Financial Regulator 'supportive' of Maple 10 deal, Anglo trial told
ANGLO Irish Bank's former head of compliance was granted immunity from prosecution in return for giving evidence in the trial of three executives, a court heard.
Fiachre O'Neill confirmed that he gave statements to gardai after being granted immunity by the Director of Public Prosecutions. His boss, former chief financial officer Matt Moran, was also given immunity.
Mr O'Neill told the trial that the Financial Regulator did not object to a plan to unwind Sean Quinn's secret stake in Anglo through a loan-for-shares deal two days before it was executed.
He said he was part of a conference call involving Con Horan, number two at the regulator's office, and Joel Carter, of investment bank Morgan Stanley, on July 12, 2008.
"The outcome of the meeting was, Morgan Stanley asked was the regulator approving the transaction, to which Con Horan replied 'the regulator has no objection to the transaction'," Mr O'Neill told the Circuit Criminal Court in Dublin.
His belief was that the regulator was "fully supportive" of the transaction, and that the investment bank was happy to proceed.
Mr Carter also told the court he believed the regulator wanted an orderly unwind.
"I do recall him wanting a quick solution," he said.
"I do recall him confirming he was okay with us proceeding. I don't think we ever got a formal approval rather than a 'no objection' to the transaction."
Mr Carter said he was later told by his compliance department that the regulator had spoken to his UK counterpart about the deal.
Within days the international investment bank had executed the deal, which involved Anglo lending €625m to the bank's 10 top customers, known as the Maple 10, and six members of Mr Quinn's family, to buy his 29pc indirect stake built up through contracts for difference (cfds).
Former Anglo chairman Sean FitzPatrick (65), from Greystones, Co Wicklow; former head of risk William McAteer (63), of Rathgar in Dublin; and Patrick Whelan (51), of Malahide, Co Dublin, have pleaded not guilty to 16 charges of unlawfully providing financial assistance to individuals for the purpose of buying shares in Anglo Irish Bank in 2008.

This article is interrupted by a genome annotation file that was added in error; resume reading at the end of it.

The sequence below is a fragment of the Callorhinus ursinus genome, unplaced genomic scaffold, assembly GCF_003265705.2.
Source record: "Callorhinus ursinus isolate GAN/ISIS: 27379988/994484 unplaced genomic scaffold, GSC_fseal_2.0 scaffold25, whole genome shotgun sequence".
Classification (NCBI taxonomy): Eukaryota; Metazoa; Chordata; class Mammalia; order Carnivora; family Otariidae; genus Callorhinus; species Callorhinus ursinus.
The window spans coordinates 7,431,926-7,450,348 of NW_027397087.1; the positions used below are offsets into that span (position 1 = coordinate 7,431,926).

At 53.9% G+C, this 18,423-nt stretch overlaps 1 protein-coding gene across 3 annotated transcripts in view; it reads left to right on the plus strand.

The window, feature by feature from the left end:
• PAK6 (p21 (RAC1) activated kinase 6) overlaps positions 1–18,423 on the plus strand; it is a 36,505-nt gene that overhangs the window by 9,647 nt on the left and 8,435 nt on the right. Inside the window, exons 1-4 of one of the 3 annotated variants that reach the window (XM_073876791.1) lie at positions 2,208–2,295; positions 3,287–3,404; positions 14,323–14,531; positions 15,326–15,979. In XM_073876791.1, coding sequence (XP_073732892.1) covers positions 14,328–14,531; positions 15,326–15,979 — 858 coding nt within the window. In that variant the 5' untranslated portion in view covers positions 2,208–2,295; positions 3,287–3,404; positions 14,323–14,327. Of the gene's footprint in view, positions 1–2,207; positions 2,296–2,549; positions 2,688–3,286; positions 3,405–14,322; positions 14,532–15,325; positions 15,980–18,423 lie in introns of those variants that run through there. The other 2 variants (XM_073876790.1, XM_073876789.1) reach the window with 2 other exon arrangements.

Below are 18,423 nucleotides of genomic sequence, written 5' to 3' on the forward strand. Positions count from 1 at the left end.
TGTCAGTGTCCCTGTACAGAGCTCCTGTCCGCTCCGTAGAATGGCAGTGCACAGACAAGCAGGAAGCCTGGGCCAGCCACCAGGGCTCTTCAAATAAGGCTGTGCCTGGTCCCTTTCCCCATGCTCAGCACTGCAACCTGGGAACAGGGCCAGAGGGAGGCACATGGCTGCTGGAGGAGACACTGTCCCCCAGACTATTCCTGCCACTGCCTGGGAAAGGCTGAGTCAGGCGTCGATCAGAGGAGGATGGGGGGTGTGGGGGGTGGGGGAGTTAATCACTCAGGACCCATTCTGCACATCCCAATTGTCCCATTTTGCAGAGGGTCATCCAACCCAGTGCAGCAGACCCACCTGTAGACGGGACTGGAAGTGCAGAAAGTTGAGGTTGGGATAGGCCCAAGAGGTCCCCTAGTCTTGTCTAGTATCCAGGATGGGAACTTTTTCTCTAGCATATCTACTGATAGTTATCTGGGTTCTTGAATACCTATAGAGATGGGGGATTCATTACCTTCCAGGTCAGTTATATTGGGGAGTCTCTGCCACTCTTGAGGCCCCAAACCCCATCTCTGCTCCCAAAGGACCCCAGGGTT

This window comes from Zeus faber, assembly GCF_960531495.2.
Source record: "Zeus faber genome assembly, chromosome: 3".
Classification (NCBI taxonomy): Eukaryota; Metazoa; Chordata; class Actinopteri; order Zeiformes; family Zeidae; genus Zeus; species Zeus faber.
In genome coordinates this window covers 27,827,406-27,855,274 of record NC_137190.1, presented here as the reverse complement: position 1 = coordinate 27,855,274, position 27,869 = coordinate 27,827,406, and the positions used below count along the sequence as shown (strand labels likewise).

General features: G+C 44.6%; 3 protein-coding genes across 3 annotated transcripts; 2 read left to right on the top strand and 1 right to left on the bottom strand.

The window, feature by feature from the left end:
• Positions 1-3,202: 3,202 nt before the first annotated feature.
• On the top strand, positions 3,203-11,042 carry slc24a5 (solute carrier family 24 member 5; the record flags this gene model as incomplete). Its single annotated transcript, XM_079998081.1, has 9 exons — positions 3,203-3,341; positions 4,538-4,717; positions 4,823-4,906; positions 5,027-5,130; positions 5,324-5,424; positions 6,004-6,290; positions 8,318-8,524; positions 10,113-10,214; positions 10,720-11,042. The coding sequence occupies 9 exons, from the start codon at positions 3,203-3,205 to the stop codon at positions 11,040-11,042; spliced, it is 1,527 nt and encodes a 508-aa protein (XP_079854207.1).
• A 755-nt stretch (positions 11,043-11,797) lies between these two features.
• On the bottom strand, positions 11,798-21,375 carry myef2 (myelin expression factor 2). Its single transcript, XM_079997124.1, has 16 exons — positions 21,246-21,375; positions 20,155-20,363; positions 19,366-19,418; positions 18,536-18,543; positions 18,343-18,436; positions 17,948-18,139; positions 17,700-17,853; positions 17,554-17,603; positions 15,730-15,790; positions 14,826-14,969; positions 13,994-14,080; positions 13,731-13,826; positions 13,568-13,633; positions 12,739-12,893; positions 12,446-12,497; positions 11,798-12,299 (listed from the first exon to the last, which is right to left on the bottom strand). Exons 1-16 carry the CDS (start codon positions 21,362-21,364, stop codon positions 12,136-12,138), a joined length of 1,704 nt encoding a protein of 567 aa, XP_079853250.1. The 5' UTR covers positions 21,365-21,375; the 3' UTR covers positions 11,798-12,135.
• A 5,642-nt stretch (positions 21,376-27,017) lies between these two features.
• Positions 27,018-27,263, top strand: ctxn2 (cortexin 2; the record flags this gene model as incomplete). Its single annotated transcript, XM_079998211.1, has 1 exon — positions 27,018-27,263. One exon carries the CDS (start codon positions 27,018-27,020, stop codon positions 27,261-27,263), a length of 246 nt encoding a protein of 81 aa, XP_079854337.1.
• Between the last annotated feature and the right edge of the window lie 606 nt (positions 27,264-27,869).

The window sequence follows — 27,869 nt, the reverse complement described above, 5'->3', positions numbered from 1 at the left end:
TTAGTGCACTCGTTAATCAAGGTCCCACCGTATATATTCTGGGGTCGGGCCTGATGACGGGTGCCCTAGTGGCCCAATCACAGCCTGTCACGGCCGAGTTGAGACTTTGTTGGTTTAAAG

Mr Whelan, Anglo's former head of lending in Ireland, also denies seven charges of being privy to the fraudulent alteration of a loan facility letter.
Mr O'Neill said he had raised concerns about his lack of experience in compliance when he was promoted to the post in 2007.
He said he first became aware of Mr Quinn's CFD position in the bank on March 28, 2008, when Mr McAteer and Mr Moran asked him to review a draft agreement between the Quinn Group and the bank.
He confirmed he was instructed to remove any reference to the Financial Regulator approving the deal from the document.
The deal, in which the Quinn family would buy 15pc of the shares and the remainder would be sold to institutional investors, was never carried out.
Mr O'Neill said he was next involved with the Quinn shares issue in July 2008, when he was told the details of the transaction and asked to prepare packs and "net worth" statements on the Maple 10 for Morgan Stanley.
Mr Carter, vice-president of the global capital market department of Morgan Stanley when the deal took place, said he himself thought it was a "neat solution".
"It seemed, on the face of it, to be a very elegant solution," he told court via video link from a London courtroom. He said he felt the rationale behind the transaction was because the regulator's office was concerned about Mr Quinn's stake.
The court also heard confidentiality was an important part of the transactions, with the Quinn family not knowing the identities of the Maple 10 investors, and the 10 not knowing each other.
"It's very normal for us to work under very strict confidentiality rules," Mr Carter added. "We deal with very sensitive information."